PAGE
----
plunges into the whirlpool of fetes, balls, Second, Standing beside a tree, in an theatres, conversaziones, and punishes open field, in the early morning, when himself with pleasure.? He pauses; he the sun is ascending, you perceive at first asks what he has found-he has grasped a a long shadow. As he continues to rise, shadow. Oh! life, life, thou art truly, the shadow gradually shortens, until it with thy hollow blandishments and illusive has utterly vanished. Of course, the splendours, but an unsubstantial shadow ! shadow of the foliage immediately beneath The heir of fortune, the studious philosothe tree remains, but the projected sha- pher, the wealthy merchant, the elegant dow is gone. Thus, man's days are as a literateur, as well as the noteless poor and shadow that declineth.

the toiling masses, all exclaim, 'Vanity of Third, You have seen long shadows vanities, all is round vanity!' I might delying upon the green sward gradually scribe the weary round of all these men in swallowed up by approaching night. Thus, the various grades of society, and at the man's days are like a shadow that de- end exclaim, with the great Preacher, clineth. In all these, whichever be the Vanity of vanities, all is vanity! Mornprecise natural appearance to which the ing after morning they rise, and evening Psalmist alludes, we have essentially the after evening they lie down, and they are same ideas suggested of human life and weary, weary, and often wish that they mortal time.

were dead, because their days are unsubIn the following remarks we shall make stantial as a shadow. The united voice of use of all or any of them that suits our humanity cries, 'Oh! who will show us purpose.

any good ?' Divorce the idea of God from First, The image implies that man’s | the days of the departed year, and ask any No. IV.–NEW SERIES.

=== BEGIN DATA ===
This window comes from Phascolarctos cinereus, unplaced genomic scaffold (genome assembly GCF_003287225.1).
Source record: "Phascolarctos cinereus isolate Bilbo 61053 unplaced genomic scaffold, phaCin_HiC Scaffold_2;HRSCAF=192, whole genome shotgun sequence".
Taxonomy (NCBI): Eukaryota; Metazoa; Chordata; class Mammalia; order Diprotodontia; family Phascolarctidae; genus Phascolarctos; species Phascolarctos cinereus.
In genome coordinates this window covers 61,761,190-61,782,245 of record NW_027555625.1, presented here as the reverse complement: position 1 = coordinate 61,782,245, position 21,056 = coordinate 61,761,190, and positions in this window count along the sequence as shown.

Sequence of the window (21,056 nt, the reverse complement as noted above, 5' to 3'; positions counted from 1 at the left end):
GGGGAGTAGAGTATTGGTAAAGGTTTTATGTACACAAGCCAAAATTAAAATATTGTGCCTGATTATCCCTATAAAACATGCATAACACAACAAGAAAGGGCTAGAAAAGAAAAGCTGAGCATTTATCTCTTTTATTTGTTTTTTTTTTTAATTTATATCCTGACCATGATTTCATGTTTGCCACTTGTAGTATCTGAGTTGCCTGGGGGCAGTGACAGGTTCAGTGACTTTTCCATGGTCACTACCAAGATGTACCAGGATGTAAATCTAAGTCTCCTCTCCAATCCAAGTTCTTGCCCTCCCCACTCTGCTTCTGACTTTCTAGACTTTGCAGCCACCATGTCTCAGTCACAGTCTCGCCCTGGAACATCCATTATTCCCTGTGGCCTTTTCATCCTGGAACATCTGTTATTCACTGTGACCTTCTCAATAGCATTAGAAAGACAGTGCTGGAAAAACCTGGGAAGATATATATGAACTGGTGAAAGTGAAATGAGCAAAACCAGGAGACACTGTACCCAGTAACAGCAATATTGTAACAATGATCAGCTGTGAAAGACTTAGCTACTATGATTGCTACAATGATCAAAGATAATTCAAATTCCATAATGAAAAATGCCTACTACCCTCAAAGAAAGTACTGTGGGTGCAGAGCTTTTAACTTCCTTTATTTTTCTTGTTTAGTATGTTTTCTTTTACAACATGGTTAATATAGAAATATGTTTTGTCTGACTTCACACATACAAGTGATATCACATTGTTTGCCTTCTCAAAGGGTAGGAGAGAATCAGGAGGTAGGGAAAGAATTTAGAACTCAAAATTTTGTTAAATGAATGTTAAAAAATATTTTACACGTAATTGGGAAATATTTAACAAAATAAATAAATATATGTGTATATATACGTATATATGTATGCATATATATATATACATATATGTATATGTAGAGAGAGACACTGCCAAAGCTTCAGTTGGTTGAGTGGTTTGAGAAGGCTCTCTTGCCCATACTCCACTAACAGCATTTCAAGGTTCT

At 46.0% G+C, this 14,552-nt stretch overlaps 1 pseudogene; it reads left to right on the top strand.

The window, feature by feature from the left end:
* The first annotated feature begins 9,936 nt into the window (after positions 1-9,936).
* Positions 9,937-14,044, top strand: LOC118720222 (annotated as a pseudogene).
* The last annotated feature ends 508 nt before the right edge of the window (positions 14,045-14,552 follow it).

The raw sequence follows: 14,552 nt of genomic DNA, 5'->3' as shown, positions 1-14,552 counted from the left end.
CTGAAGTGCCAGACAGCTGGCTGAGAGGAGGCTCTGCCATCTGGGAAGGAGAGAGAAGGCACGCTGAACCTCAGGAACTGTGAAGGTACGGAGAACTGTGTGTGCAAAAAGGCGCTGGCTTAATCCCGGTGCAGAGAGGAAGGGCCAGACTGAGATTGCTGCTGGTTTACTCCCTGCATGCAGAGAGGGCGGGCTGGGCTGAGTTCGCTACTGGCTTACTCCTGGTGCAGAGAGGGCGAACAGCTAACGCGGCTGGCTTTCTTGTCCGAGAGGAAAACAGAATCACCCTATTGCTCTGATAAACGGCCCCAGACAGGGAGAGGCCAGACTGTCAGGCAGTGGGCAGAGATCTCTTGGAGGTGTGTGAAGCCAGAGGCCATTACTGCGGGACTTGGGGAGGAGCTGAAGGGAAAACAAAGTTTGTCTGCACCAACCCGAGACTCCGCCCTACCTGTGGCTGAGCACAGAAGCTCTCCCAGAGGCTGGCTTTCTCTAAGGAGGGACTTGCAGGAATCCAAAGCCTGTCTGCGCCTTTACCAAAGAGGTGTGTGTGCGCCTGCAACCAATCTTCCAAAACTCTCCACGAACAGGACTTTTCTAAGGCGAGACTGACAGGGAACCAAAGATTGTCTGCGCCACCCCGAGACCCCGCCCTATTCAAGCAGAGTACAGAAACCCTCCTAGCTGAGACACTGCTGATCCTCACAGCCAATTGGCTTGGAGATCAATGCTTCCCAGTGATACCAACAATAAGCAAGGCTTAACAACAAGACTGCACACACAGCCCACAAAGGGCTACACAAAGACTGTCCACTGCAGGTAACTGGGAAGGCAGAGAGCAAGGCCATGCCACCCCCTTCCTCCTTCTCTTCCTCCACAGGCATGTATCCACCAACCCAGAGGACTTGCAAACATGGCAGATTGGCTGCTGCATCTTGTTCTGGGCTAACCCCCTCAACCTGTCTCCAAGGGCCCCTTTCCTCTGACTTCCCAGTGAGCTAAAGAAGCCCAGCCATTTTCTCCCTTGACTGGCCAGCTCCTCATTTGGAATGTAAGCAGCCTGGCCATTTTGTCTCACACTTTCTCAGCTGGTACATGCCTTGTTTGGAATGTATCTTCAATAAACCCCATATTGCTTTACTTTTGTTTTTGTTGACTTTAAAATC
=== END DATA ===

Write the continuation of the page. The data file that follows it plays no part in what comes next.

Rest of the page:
VOL. I.

of these classes, What do they seem ? year was born. Ah! did these hailers of and they will reply, ' But as a shadow that the advent of another circle of existence declineth.

think, as Secondly, The image suggests that

* The heavy tears of sound man's days are departing. They are un

Dropp'd upon the midnight air, substantial, and they are waning away.

Shuddering, as they wept around, The sands are falling through the glass,

O'er the burial of the year,' grain by grain. Pearl after pearl is dropping from the string of life into the that it was a knell to heaven or to hell? fathomless sea, whence no diver shall re- Thirdly, The image suggests that the cover them. The flower is withering, the days of man are departing silently. Watch leaf is fading, the calm decay of man, of the shadow, cast by the sun from yonder nature, and of time is steadily advancing. tree as he rises; while it contracts by deThe last footstep sounds of departed years grees it departs in silence; insensibly and have died in the silent distance, and surely it fades, but it fades in silence. It the echoes of the year that has just pro- was there and it is gone, and soundlessly, nounced its adieu, though they linger still, noiselessly it has passed. So is it with time, are growing fainter, and still more faint, the clock from the church-tower, the watch and will soon lapse away into a stillness in the pocket, the time-piece on the manas profound as it is inviolable.